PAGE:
News / Africa

Kenya Employers Call Planned Union Strike Illegal

Kenyan protesters hold placards during a demonstration against food and fuel prices hikes in Nairobi, Kenya, April 19, 2011 (file photo).
Kenyan protesters hold placards during a demonstration against food and fuel prices hikes in Nairobi, Kenya, April 19, 2011 (file photo).
Michael Onyiego

Kenya's employers are blasting a planned strike by the country's unions over the minimum wage. With groups demanding a raise to help meet the rising cost of living, employers are calling the actions illegal.  

A standoff is developing between Kenya’s workers and Kenya’s employers over wages and the rising cost of living.

Kenya’s largest umbrella union, the Central Organization of Trade Unions, or COTU, is threatening a countrywide strike at the end of May if the government fails to raise the minimum wage by 60 percent.

At a Labor Day celebration on May 1, Labor Minister John Munyes announced an increase of 12.5 percent for the minimum wage.

However, COTU Secretary-General Francis Atwoli told the same crowd that nothing less than 60 percent would be acceptable, and promised action if the demand was not met.

Now Kenya’s employers are entering the fray. Speaking to Kenya’s NTV, the Federation of Kenya Employers called the planned strike illegal.  The group's executive director, Jacqueline Mugo, called the planned strike "unfortunate" and said the unions had failed to consult the relevant stakeholders.

But a spokesman for COTU, Adamas Baraza, says the unions have every right to demand higher wages.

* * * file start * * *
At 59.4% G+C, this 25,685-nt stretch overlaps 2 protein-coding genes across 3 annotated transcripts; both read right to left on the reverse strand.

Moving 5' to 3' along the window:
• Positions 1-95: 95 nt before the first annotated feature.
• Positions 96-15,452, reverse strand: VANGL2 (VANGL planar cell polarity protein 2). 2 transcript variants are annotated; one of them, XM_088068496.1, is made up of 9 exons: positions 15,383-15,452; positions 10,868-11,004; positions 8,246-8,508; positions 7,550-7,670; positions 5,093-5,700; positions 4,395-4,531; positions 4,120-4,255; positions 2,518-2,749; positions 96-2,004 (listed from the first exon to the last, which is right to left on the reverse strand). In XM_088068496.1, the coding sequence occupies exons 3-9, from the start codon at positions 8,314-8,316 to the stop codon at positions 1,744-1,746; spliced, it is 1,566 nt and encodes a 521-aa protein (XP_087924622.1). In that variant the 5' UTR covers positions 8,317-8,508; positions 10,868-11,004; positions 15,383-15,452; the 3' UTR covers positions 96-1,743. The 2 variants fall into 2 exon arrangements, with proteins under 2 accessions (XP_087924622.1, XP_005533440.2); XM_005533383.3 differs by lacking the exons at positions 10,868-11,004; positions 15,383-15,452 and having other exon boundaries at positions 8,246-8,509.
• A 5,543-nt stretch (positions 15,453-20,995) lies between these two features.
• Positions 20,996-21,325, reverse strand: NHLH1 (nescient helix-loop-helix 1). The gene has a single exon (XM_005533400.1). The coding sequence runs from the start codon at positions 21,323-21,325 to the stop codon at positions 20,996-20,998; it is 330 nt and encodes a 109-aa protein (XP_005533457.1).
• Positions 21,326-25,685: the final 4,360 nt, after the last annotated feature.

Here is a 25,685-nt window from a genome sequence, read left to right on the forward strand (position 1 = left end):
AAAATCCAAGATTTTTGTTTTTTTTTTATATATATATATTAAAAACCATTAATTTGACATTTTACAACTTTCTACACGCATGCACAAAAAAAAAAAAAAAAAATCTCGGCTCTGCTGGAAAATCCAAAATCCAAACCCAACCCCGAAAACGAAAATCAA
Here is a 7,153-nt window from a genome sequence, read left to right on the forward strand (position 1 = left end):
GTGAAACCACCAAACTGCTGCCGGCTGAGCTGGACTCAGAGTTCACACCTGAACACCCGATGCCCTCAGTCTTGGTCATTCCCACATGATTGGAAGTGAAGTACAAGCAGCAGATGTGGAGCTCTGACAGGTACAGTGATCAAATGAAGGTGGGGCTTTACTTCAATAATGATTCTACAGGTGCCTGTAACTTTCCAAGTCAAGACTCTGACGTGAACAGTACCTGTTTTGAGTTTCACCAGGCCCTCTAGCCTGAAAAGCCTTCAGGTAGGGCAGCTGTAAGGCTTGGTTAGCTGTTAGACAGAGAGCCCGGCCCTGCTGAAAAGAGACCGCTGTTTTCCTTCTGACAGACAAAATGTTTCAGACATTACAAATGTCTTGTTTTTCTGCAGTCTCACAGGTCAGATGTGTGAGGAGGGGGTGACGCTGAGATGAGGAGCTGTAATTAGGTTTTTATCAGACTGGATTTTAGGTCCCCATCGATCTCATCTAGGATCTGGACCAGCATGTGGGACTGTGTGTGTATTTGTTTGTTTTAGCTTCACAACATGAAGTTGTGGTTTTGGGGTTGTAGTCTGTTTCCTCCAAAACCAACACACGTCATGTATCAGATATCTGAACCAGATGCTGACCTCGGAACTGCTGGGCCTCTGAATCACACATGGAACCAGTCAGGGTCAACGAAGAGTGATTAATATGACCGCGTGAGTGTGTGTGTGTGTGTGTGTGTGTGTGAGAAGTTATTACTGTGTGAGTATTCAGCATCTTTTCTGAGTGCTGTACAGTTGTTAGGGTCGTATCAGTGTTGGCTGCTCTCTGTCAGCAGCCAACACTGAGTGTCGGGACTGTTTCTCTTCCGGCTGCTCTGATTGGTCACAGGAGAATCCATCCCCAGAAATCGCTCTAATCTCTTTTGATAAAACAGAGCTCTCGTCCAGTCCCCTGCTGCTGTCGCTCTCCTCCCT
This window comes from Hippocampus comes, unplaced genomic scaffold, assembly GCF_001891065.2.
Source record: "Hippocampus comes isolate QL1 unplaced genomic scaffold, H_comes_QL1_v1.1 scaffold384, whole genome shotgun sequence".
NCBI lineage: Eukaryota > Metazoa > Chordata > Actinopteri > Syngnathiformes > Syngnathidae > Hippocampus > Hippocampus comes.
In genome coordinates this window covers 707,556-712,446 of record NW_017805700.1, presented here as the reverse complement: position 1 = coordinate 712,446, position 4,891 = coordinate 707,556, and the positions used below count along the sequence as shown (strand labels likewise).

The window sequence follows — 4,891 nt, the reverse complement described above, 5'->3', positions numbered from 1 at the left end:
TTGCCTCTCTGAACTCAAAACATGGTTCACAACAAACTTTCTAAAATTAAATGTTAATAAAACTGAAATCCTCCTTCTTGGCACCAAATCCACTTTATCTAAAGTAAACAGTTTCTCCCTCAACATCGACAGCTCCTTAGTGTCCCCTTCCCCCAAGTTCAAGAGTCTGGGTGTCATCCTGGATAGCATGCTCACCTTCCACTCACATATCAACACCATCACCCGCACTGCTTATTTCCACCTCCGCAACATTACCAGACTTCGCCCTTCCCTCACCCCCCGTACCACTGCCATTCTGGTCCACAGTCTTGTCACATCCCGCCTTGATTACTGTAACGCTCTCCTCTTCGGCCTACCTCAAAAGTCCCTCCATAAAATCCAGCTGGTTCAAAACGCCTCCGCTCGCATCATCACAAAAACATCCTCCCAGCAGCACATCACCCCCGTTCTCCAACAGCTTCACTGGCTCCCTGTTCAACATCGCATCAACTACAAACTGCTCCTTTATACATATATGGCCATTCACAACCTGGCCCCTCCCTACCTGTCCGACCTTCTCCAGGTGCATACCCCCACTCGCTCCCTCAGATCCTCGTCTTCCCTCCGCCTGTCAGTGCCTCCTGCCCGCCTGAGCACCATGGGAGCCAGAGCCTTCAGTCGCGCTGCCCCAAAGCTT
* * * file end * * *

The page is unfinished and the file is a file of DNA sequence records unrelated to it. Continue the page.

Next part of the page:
"First I just want to refer them to a very simple document, our new constitution, which says every worker has got the right to go on strike," he said. "So which illegality are they talking about? We are guided by the new labor laws. It says very clearly that a strike can be convened by giving seven days notice. But instead of giving a seven days notice. COTU has given a 21 days notice."

COTU has also dismissed claims that it cannot speak on behalf of workers in Kenya. The umbrella organization consists of 31 trade unions and has over 1.5 million members.

Baraza says the strike would begin on May 23 if the government failed to meet the 60 percent increase.  He also said the strike would not consist of any demonstrations or public action, and reaffirmed that the organization was ready and willing to discuss the minimum wage with the Kenyan government.

The strike was called in response to rising fuel and food prices in Kenya over the past few months. Since the New Year, food prices have risen by an estimated 30 percent, and fuel prices are currently at an all-time high in the east African nation.